This doesn’t necessarily have to be captured on film. Take Cornelia Parker’s 'Cold Dark Matter: An Exploded View' (1991), of which she said “it’s not the explosion, it’s more the contemplation, you know, the quiet contemplation of these things in the air.” It’s hard to think of anything more reactive than an explosion. Yet here we can stand in a gallery and mull it over, even wander around it.

It could theoretically have been made at any time, all you really need are debris and string. (Plus, presumably, enough patience to assemble it.) She genuinely tried to recreate a moment from the explosion, presumably captured from some hi-res photograph. True the artwork doesn’t rely on this, just as galloping horses could be painted before Muybridge. But the work comes from a culture which has absorbed those technologies.

A more popular example would be the Centre Parcs ad which recited the WH Davies poem ’Leisure’, (1916) (“What is this life if, full of care/ We have no time to stand and stare”) as squirrels’ leaps and swans' wing-flaps are soothingly slowed down. The poem is of course a cod-Romantic chill pill, not worth examination. Its conceit is that we live a “poor life”, but the poem itself can act as medicine for this, allowing us “to stand and stare”. But what’s significant about it here is the context, it’s combination with a technical innovation. What if you could hold a remote up to life and press freeze frame, every time life gets too hectic?

However, in general use bullet time has another element. In what’s almost a reversal of Pal’s film sequence its most used to insert a character into the drama, who has the same slo-mo perspective as the viewer. A character so likely to be found dodging bullets that it became named after such a thing.

You can see an early use in the video to Roni Size and Reprazent's 1997 track 'Brown Paper Bag'. With its payphones and box TVs it may now look of its era. But then the first Matrix film was only two years later. It lacks the whiplash pan and most of the time just ‘scratches’ time back and forth like a DJ cueing vinyl, a kind of 'budget bullet time'.

But the basis is here. It sets up a busy bustling city-time, which is buffered for everyone but our hero. And he manages this by technology, by possessing a kind of remote control for reality. Which looks like a cosmic version of a Kinder egg. The key image comes and is gone in a few seconds, of a car hurtling by a traffic queue.

Imagine chronokinesis (power over time) and time travel have become distinct things. Time was once seen as the ultimate levelling measure. Exam contestants needed to be allocated the same amount of it wherever they sat, and so on. But now we have the notion that time can somehow work for you differently to the way it works on others. Time is not universally speeded or slowed, like a record played at different speeds. Time has become subjective. Yet the irony is that these impossibly fast reflexes are also those of us, the passive viewer. The protagonist is identified with us not just from their character or actions, but in a material way.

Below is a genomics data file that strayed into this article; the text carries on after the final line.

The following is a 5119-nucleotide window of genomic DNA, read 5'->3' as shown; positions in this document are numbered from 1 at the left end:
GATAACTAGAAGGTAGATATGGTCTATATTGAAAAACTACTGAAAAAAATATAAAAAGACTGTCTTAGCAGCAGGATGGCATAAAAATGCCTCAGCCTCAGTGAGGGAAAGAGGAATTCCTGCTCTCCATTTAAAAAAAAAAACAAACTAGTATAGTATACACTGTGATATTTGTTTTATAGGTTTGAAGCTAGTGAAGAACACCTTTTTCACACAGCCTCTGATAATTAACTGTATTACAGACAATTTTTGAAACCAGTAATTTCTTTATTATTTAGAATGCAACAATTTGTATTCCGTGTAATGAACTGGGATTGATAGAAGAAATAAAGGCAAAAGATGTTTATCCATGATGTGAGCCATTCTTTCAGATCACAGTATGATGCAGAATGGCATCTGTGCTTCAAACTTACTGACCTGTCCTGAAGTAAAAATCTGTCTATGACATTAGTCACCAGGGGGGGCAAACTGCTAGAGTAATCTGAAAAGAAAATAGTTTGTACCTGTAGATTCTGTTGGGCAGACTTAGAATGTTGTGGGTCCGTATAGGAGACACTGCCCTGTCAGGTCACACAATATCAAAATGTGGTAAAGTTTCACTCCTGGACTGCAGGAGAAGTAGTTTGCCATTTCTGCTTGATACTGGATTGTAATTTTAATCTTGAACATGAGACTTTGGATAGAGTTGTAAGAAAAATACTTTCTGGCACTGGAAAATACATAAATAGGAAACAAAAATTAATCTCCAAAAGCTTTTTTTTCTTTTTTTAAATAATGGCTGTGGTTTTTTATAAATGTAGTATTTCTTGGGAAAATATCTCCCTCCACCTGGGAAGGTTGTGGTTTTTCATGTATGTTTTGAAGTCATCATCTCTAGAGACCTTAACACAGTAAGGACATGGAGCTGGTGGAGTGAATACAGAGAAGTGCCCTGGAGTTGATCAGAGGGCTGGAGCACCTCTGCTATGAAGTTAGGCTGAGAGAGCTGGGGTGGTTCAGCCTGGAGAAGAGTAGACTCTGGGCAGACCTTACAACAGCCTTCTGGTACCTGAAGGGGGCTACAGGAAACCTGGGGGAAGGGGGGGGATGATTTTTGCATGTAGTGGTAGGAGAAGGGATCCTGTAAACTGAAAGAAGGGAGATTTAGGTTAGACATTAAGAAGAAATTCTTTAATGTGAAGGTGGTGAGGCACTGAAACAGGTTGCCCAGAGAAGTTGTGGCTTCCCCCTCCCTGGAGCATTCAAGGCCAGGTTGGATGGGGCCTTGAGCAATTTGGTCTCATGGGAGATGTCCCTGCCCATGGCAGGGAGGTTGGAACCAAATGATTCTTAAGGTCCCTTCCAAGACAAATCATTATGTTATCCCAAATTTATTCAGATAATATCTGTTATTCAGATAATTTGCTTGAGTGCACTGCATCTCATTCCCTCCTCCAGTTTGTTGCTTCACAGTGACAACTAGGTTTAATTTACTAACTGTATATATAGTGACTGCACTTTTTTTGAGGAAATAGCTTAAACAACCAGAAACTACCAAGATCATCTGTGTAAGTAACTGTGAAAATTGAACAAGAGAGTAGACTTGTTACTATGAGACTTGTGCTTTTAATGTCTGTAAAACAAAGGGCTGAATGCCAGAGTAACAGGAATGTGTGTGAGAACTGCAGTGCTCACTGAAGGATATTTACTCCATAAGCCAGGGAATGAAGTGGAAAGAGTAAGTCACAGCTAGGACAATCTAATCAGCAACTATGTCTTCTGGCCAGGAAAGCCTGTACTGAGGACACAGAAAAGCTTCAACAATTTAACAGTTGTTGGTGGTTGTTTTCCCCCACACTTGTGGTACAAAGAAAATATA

It’s the Matrix films with which bullet time is most associated. And instead of a power-granting device Neo evolves the ability to see in bullet time - just as he sees past the consensus-reality world of illusory slumber he's been in. And this becomes more literal still with Quicksilver in the X-Men films. Time constrains others, while allowing you to pass idly through it, picking its fruits. Which is underlined by his slacker character (a break from previous depictions), his ability to mix work and leisure by goofing off mid-mission. His role in the film even works like this, he’s not a full-time worker like a regular team member but a hired contractor. He's analogous to Kevin Bacon’s superior mobile connection allowing him to avoid “buffer face”, while others freeze-frame in the street.

Perhaps what’s bizarre is that a form of viewing, which is of course shared by the whole cinema audience, in this way becomes individualised. The remote control is of course not a device you have in the cinema, it’s confined to the home. This is achieved by its becoming associated with the perspective of a single character – in fact it becomes a super-power of the hero. As TV Tropes put it: “It is a convenient way to depict Super Reflexes, by allowing the audience to experience the same powers of enhanced perception that the protagonist is using.”

The Time Machine’s fast-forward worked by a lever. Yes, it took a genius inventor to create it, but now it’s built anyone could pull that lever. Davies’ poem is predicated on its curative powers for anyone who cares to read it. Roni Size had a cosmic Kinder egg. Whereas bullet time by definition divides up the frame, into those inherently endowed with chronokinetic powers and those without.

Neo-liberalism isn't sold on the notion that we can adapt to these new social conditions we find ourselves in, but that you can - that this is your chance to get ahead and leave the bewildered herd behind. The Victorians had seen time frugality and ‘industriousness’ as a form of virtue, which would benefit any who applied it to their lives. Now society is like a lottery, predicated on winners and losers. So even social conditions come to be seen as individualised, where the side we’re on is determined not by morality so much as identification. The elect few gain the perspective of bullet time against the mass still stuck in their Fordist linear time tracks.

But if that doesn't convince you, consider this. Bullet time is simultaneously a description of our modern perception of time and a registered trademark of Warner Brothers. What could be more neoliberal than that?